Pilot work by a group of multiple sclerosis (MS) researchers has shown that treadmill walking training can be an effective approach to managing the cognitive effects of the disease. The team shared their findings in the journal Contemporary Clinical Trials.
Participants in a blinded randomized control study were 11 outpatients with relapsing MS and learning disabilities. They were randomized to either 12 weeks of supervised treadmill walking training (intervention group) or 12 weeks of low-intensity strength training (control group). All participants underwent neuropsychological learning and memory tests and hippocampal neuroimaging before and after 12 weeks of training.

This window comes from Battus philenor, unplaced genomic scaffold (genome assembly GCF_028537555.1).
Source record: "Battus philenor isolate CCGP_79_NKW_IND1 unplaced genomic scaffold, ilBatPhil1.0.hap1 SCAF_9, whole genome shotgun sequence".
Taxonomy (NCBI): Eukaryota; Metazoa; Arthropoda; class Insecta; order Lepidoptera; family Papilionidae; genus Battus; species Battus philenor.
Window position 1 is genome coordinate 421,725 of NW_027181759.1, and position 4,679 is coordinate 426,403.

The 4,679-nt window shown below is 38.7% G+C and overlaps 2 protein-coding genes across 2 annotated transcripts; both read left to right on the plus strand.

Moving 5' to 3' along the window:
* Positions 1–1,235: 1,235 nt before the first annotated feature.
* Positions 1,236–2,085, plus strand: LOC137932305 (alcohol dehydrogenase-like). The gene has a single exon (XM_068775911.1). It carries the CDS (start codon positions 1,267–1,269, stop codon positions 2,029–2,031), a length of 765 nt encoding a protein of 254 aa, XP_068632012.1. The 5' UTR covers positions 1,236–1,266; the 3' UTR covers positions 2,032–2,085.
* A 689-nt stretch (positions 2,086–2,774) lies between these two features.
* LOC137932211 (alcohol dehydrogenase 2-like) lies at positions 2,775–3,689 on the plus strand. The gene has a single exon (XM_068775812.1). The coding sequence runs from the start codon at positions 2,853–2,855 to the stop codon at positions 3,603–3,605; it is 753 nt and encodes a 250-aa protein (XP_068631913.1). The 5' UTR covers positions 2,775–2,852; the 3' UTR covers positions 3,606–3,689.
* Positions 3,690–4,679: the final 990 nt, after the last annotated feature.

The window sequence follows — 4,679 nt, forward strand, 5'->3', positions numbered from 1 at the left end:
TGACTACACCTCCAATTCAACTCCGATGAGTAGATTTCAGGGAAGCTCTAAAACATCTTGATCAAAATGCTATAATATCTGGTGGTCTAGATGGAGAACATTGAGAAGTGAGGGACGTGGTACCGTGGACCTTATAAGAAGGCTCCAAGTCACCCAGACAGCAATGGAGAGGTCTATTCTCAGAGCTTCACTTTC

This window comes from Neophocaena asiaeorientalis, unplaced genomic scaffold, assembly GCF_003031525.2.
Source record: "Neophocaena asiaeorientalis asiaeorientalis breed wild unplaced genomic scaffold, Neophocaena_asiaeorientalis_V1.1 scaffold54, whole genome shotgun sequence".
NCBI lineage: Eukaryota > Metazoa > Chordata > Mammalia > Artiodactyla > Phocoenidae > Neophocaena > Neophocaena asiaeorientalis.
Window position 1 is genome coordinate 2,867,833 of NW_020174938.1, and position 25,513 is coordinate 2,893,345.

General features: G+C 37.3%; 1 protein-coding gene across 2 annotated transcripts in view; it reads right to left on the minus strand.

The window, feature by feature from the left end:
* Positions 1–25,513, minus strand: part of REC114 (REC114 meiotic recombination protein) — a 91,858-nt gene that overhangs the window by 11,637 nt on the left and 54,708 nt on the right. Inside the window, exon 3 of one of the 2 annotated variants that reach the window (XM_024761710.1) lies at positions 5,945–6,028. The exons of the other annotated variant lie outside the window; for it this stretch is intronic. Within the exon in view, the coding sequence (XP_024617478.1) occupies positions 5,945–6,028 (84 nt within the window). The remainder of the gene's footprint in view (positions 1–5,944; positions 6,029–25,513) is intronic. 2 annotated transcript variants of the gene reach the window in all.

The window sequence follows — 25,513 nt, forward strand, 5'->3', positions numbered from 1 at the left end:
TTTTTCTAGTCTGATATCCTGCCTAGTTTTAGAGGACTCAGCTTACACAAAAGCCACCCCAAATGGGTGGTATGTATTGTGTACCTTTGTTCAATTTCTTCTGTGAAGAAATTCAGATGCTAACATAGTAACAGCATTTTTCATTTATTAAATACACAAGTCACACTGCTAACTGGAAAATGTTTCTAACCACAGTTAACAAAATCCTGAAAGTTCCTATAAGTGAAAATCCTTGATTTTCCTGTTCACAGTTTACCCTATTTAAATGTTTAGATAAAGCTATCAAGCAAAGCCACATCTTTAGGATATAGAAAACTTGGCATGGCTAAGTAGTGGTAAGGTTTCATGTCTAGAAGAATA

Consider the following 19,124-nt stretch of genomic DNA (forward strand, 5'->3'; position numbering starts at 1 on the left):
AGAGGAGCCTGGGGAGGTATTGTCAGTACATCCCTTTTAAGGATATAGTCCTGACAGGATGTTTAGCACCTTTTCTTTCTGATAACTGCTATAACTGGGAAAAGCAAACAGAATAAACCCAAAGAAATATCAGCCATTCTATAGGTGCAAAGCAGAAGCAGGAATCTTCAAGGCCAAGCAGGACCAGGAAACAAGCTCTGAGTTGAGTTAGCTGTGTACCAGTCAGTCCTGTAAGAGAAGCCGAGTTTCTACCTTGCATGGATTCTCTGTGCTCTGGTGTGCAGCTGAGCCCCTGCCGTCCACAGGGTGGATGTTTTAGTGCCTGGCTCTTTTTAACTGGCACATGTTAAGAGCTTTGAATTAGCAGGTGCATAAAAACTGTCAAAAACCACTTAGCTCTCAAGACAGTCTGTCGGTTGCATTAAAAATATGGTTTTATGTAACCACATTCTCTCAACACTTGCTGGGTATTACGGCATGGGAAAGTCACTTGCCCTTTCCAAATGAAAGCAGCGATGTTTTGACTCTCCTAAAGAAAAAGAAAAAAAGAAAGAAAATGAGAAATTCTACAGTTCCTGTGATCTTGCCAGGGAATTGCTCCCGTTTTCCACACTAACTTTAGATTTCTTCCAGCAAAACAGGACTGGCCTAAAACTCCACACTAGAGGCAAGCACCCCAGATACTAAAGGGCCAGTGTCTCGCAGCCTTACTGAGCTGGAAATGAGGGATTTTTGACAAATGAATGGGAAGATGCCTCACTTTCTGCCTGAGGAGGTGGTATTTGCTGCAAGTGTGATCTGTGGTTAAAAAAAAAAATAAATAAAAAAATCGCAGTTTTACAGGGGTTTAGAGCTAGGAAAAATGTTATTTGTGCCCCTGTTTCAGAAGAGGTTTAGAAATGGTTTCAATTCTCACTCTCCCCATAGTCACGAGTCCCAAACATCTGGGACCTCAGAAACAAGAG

The researchers noticed improvements in verbal learning and memory in the intervention group, as well as preservation of hippocampal volume. No significant effect on functional connectivity was found. These results support the concept of using treadmill training as a possible behavioral approach to manage the detrimental effects of MS on learning and memory.
Participants had pre-existing impairments in learning and memory, which is an important factor in study design, according to lead author Brian Sandroff, PhD, and senior researcher at the Center for Neuropsychological and Neurobiological Research at the Kessler Foundation.
“This study is an important first step towards developing an intervention that targets specific cognitive areas affected by multiple sclerosis,” says Dr. Sandroff.